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Kathy Sledge: ‘Seeing everyone come together for Black Lives Matter meant so much to me’

As the youngest member of Sister Sledge, Kathy Sledge sang We Are Family. Though they’ve had troubles, the Sledges have faced them together.

Kathy Sledge of Sister Sledge

Kathy Sledge says she and her sisters have come full circle. Photo: PR

Growing up in one of the only Black families in their west Philadelphia neighbourhood, the sisters Sledge were on the sharp end of racism in ’60s and ’70s America. Kathy Sledge, the youngest in a family that would go on to be disco queens, remembers going to school under police protection. “Our parents were worried about our safety,” she says.

But it was also a childhood filled with music. At just 12 years old, Kathy started performing at paid gigs along with her siblings and went on to tour around the US east coast. As disco fever swept the world in the late ’70s, Sister Sledge partnered with Nile Rodgers to catch the mood and enjoyed an international breakthrough. Four decades on, We Are Family remains a dancefloor-filler around the world.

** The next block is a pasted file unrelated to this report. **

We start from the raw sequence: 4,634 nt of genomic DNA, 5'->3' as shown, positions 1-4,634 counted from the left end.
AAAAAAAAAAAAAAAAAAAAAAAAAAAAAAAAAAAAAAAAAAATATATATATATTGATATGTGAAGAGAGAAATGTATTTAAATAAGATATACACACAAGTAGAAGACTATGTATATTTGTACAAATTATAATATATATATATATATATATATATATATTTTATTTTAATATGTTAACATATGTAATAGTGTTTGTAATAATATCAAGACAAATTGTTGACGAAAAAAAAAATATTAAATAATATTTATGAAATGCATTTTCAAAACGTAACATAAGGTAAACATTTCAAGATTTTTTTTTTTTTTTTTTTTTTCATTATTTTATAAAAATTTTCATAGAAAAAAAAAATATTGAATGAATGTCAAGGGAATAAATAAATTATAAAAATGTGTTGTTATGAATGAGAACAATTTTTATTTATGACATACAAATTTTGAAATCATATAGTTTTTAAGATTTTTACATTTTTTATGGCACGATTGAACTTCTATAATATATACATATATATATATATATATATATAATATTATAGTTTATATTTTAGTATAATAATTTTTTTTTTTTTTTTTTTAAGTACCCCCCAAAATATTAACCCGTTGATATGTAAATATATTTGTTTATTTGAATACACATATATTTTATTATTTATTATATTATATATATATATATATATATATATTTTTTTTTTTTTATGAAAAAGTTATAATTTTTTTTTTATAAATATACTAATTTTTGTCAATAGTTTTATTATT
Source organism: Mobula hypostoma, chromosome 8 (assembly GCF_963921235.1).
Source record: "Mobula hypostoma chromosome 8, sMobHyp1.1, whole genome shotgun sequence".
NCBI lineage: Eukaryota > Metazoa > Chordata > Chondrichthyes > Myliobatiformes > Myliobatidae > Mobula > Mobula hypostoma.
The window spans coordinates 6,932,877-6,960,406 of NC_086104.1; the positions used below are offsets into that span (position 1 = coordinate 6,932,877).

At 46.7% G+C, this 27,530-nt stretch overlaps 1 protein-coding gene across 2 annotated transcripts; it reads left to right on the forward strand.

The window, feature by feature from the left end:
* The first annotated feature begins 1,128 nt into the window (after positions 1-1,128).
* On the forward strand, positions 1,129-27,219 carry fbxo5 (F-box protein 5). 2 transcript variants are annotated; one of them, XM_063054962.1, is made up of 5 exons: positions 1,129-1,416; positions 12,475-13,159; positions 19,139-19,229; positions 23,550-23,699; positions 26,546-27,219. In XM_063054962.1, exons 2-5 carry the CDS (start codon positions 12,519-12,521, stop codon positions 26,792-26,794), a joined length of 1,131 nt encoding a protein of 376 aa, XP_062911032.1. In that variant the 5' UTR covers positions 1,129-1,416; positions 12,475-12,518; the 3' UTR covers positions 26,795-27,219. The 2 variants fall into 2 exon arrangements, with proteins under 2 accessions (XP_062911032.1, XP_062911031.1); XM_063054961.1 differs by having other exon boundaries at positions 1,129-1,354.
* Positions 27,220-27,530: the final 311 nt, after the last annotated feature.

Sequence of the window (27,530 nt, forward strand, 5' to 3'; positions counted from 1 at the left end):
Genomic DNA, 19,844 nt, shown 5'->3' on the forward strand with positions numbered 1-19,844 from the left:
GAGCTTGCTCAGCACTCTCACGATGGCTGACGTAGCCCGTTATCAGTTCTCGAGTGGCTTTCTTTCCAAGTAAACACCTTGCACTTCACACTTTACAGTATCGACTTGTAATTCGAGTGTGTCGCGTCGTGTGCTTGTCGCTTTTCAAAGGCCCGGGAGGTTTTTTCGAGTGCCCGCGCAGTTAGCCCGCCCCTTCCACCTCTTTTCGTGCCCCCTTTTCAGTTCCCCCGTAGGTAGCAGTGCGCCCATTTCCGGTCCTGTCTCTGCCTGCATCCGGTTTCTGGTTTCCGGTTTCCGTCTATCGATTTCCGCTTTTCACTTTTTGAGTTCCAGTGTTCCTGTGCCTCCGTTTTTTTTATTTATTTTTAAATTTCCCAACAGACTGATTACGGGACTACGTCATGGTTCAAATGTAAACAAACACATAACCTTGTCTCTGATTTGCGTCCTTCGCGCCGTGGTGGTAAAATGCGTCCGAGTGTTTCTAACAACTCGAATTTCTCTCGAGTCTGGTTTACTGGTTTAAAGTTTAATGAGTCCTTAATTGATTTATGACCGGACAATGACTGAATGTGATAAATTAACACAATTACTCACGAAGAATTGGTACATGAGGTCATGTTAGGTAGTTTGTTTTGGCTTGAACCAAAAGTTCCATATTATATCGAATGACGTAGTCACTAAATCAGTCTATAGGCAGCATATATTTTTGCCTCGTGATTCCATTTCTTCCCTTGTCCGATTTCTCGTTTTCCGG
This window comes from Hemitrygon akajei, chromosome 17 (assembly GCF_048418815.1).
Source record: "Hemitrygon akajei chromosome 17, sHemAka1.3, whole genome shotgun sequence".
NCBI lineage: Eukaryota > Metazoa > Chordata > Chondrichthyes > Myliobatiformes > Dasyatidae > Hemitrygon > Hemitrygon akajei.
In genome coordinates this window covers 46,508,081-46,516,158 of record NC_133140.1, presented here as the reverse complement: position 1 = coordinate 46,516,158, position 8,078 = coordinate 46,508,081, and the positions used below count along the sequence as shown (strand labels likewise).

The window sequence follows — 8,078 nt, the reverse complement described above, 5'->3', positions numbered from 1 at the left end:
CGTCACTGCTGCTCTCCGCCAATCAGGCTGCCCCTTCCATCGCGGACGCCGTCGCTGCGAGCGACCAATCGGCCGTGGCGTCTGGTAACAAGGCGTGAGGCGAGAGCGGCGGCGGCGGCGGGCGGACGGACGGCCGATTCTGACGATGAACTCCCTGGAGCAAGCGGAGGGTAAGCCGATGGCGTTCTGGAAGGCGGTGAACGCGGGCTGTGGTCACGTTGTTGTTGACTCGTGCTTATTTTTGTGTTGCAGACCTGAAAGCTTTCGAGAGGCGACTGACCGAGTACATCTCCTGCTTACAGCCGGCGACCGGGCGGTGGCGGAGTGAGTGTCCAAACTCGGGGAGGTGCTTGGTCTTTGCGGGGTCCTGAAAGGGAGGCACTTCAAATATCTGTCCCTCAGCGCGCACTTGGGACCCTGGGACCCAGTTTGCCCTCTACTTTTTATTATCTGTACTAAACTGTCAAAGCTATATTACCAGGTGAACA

Speaking to The Big Issue ahead of a European tour, Kathy says that she has never forgotten the struggle her family faced. A passionate supporter of the Black Lives Matter movement, she says “Martin Luther King and others who died for Black people’s rights would be so proud of how far the world has come”.

Throughout lockdown Kathy has been spreading a message of positivity and family solidarity through Instagram Live. Working with her daughter Kristen on the Family Room series was “sheer joy” says Kathy, but nothing will ever replace the thrill of playing to a live audience.

The Big Issue: Why did you follow a solo career, after years in Sister Sledge?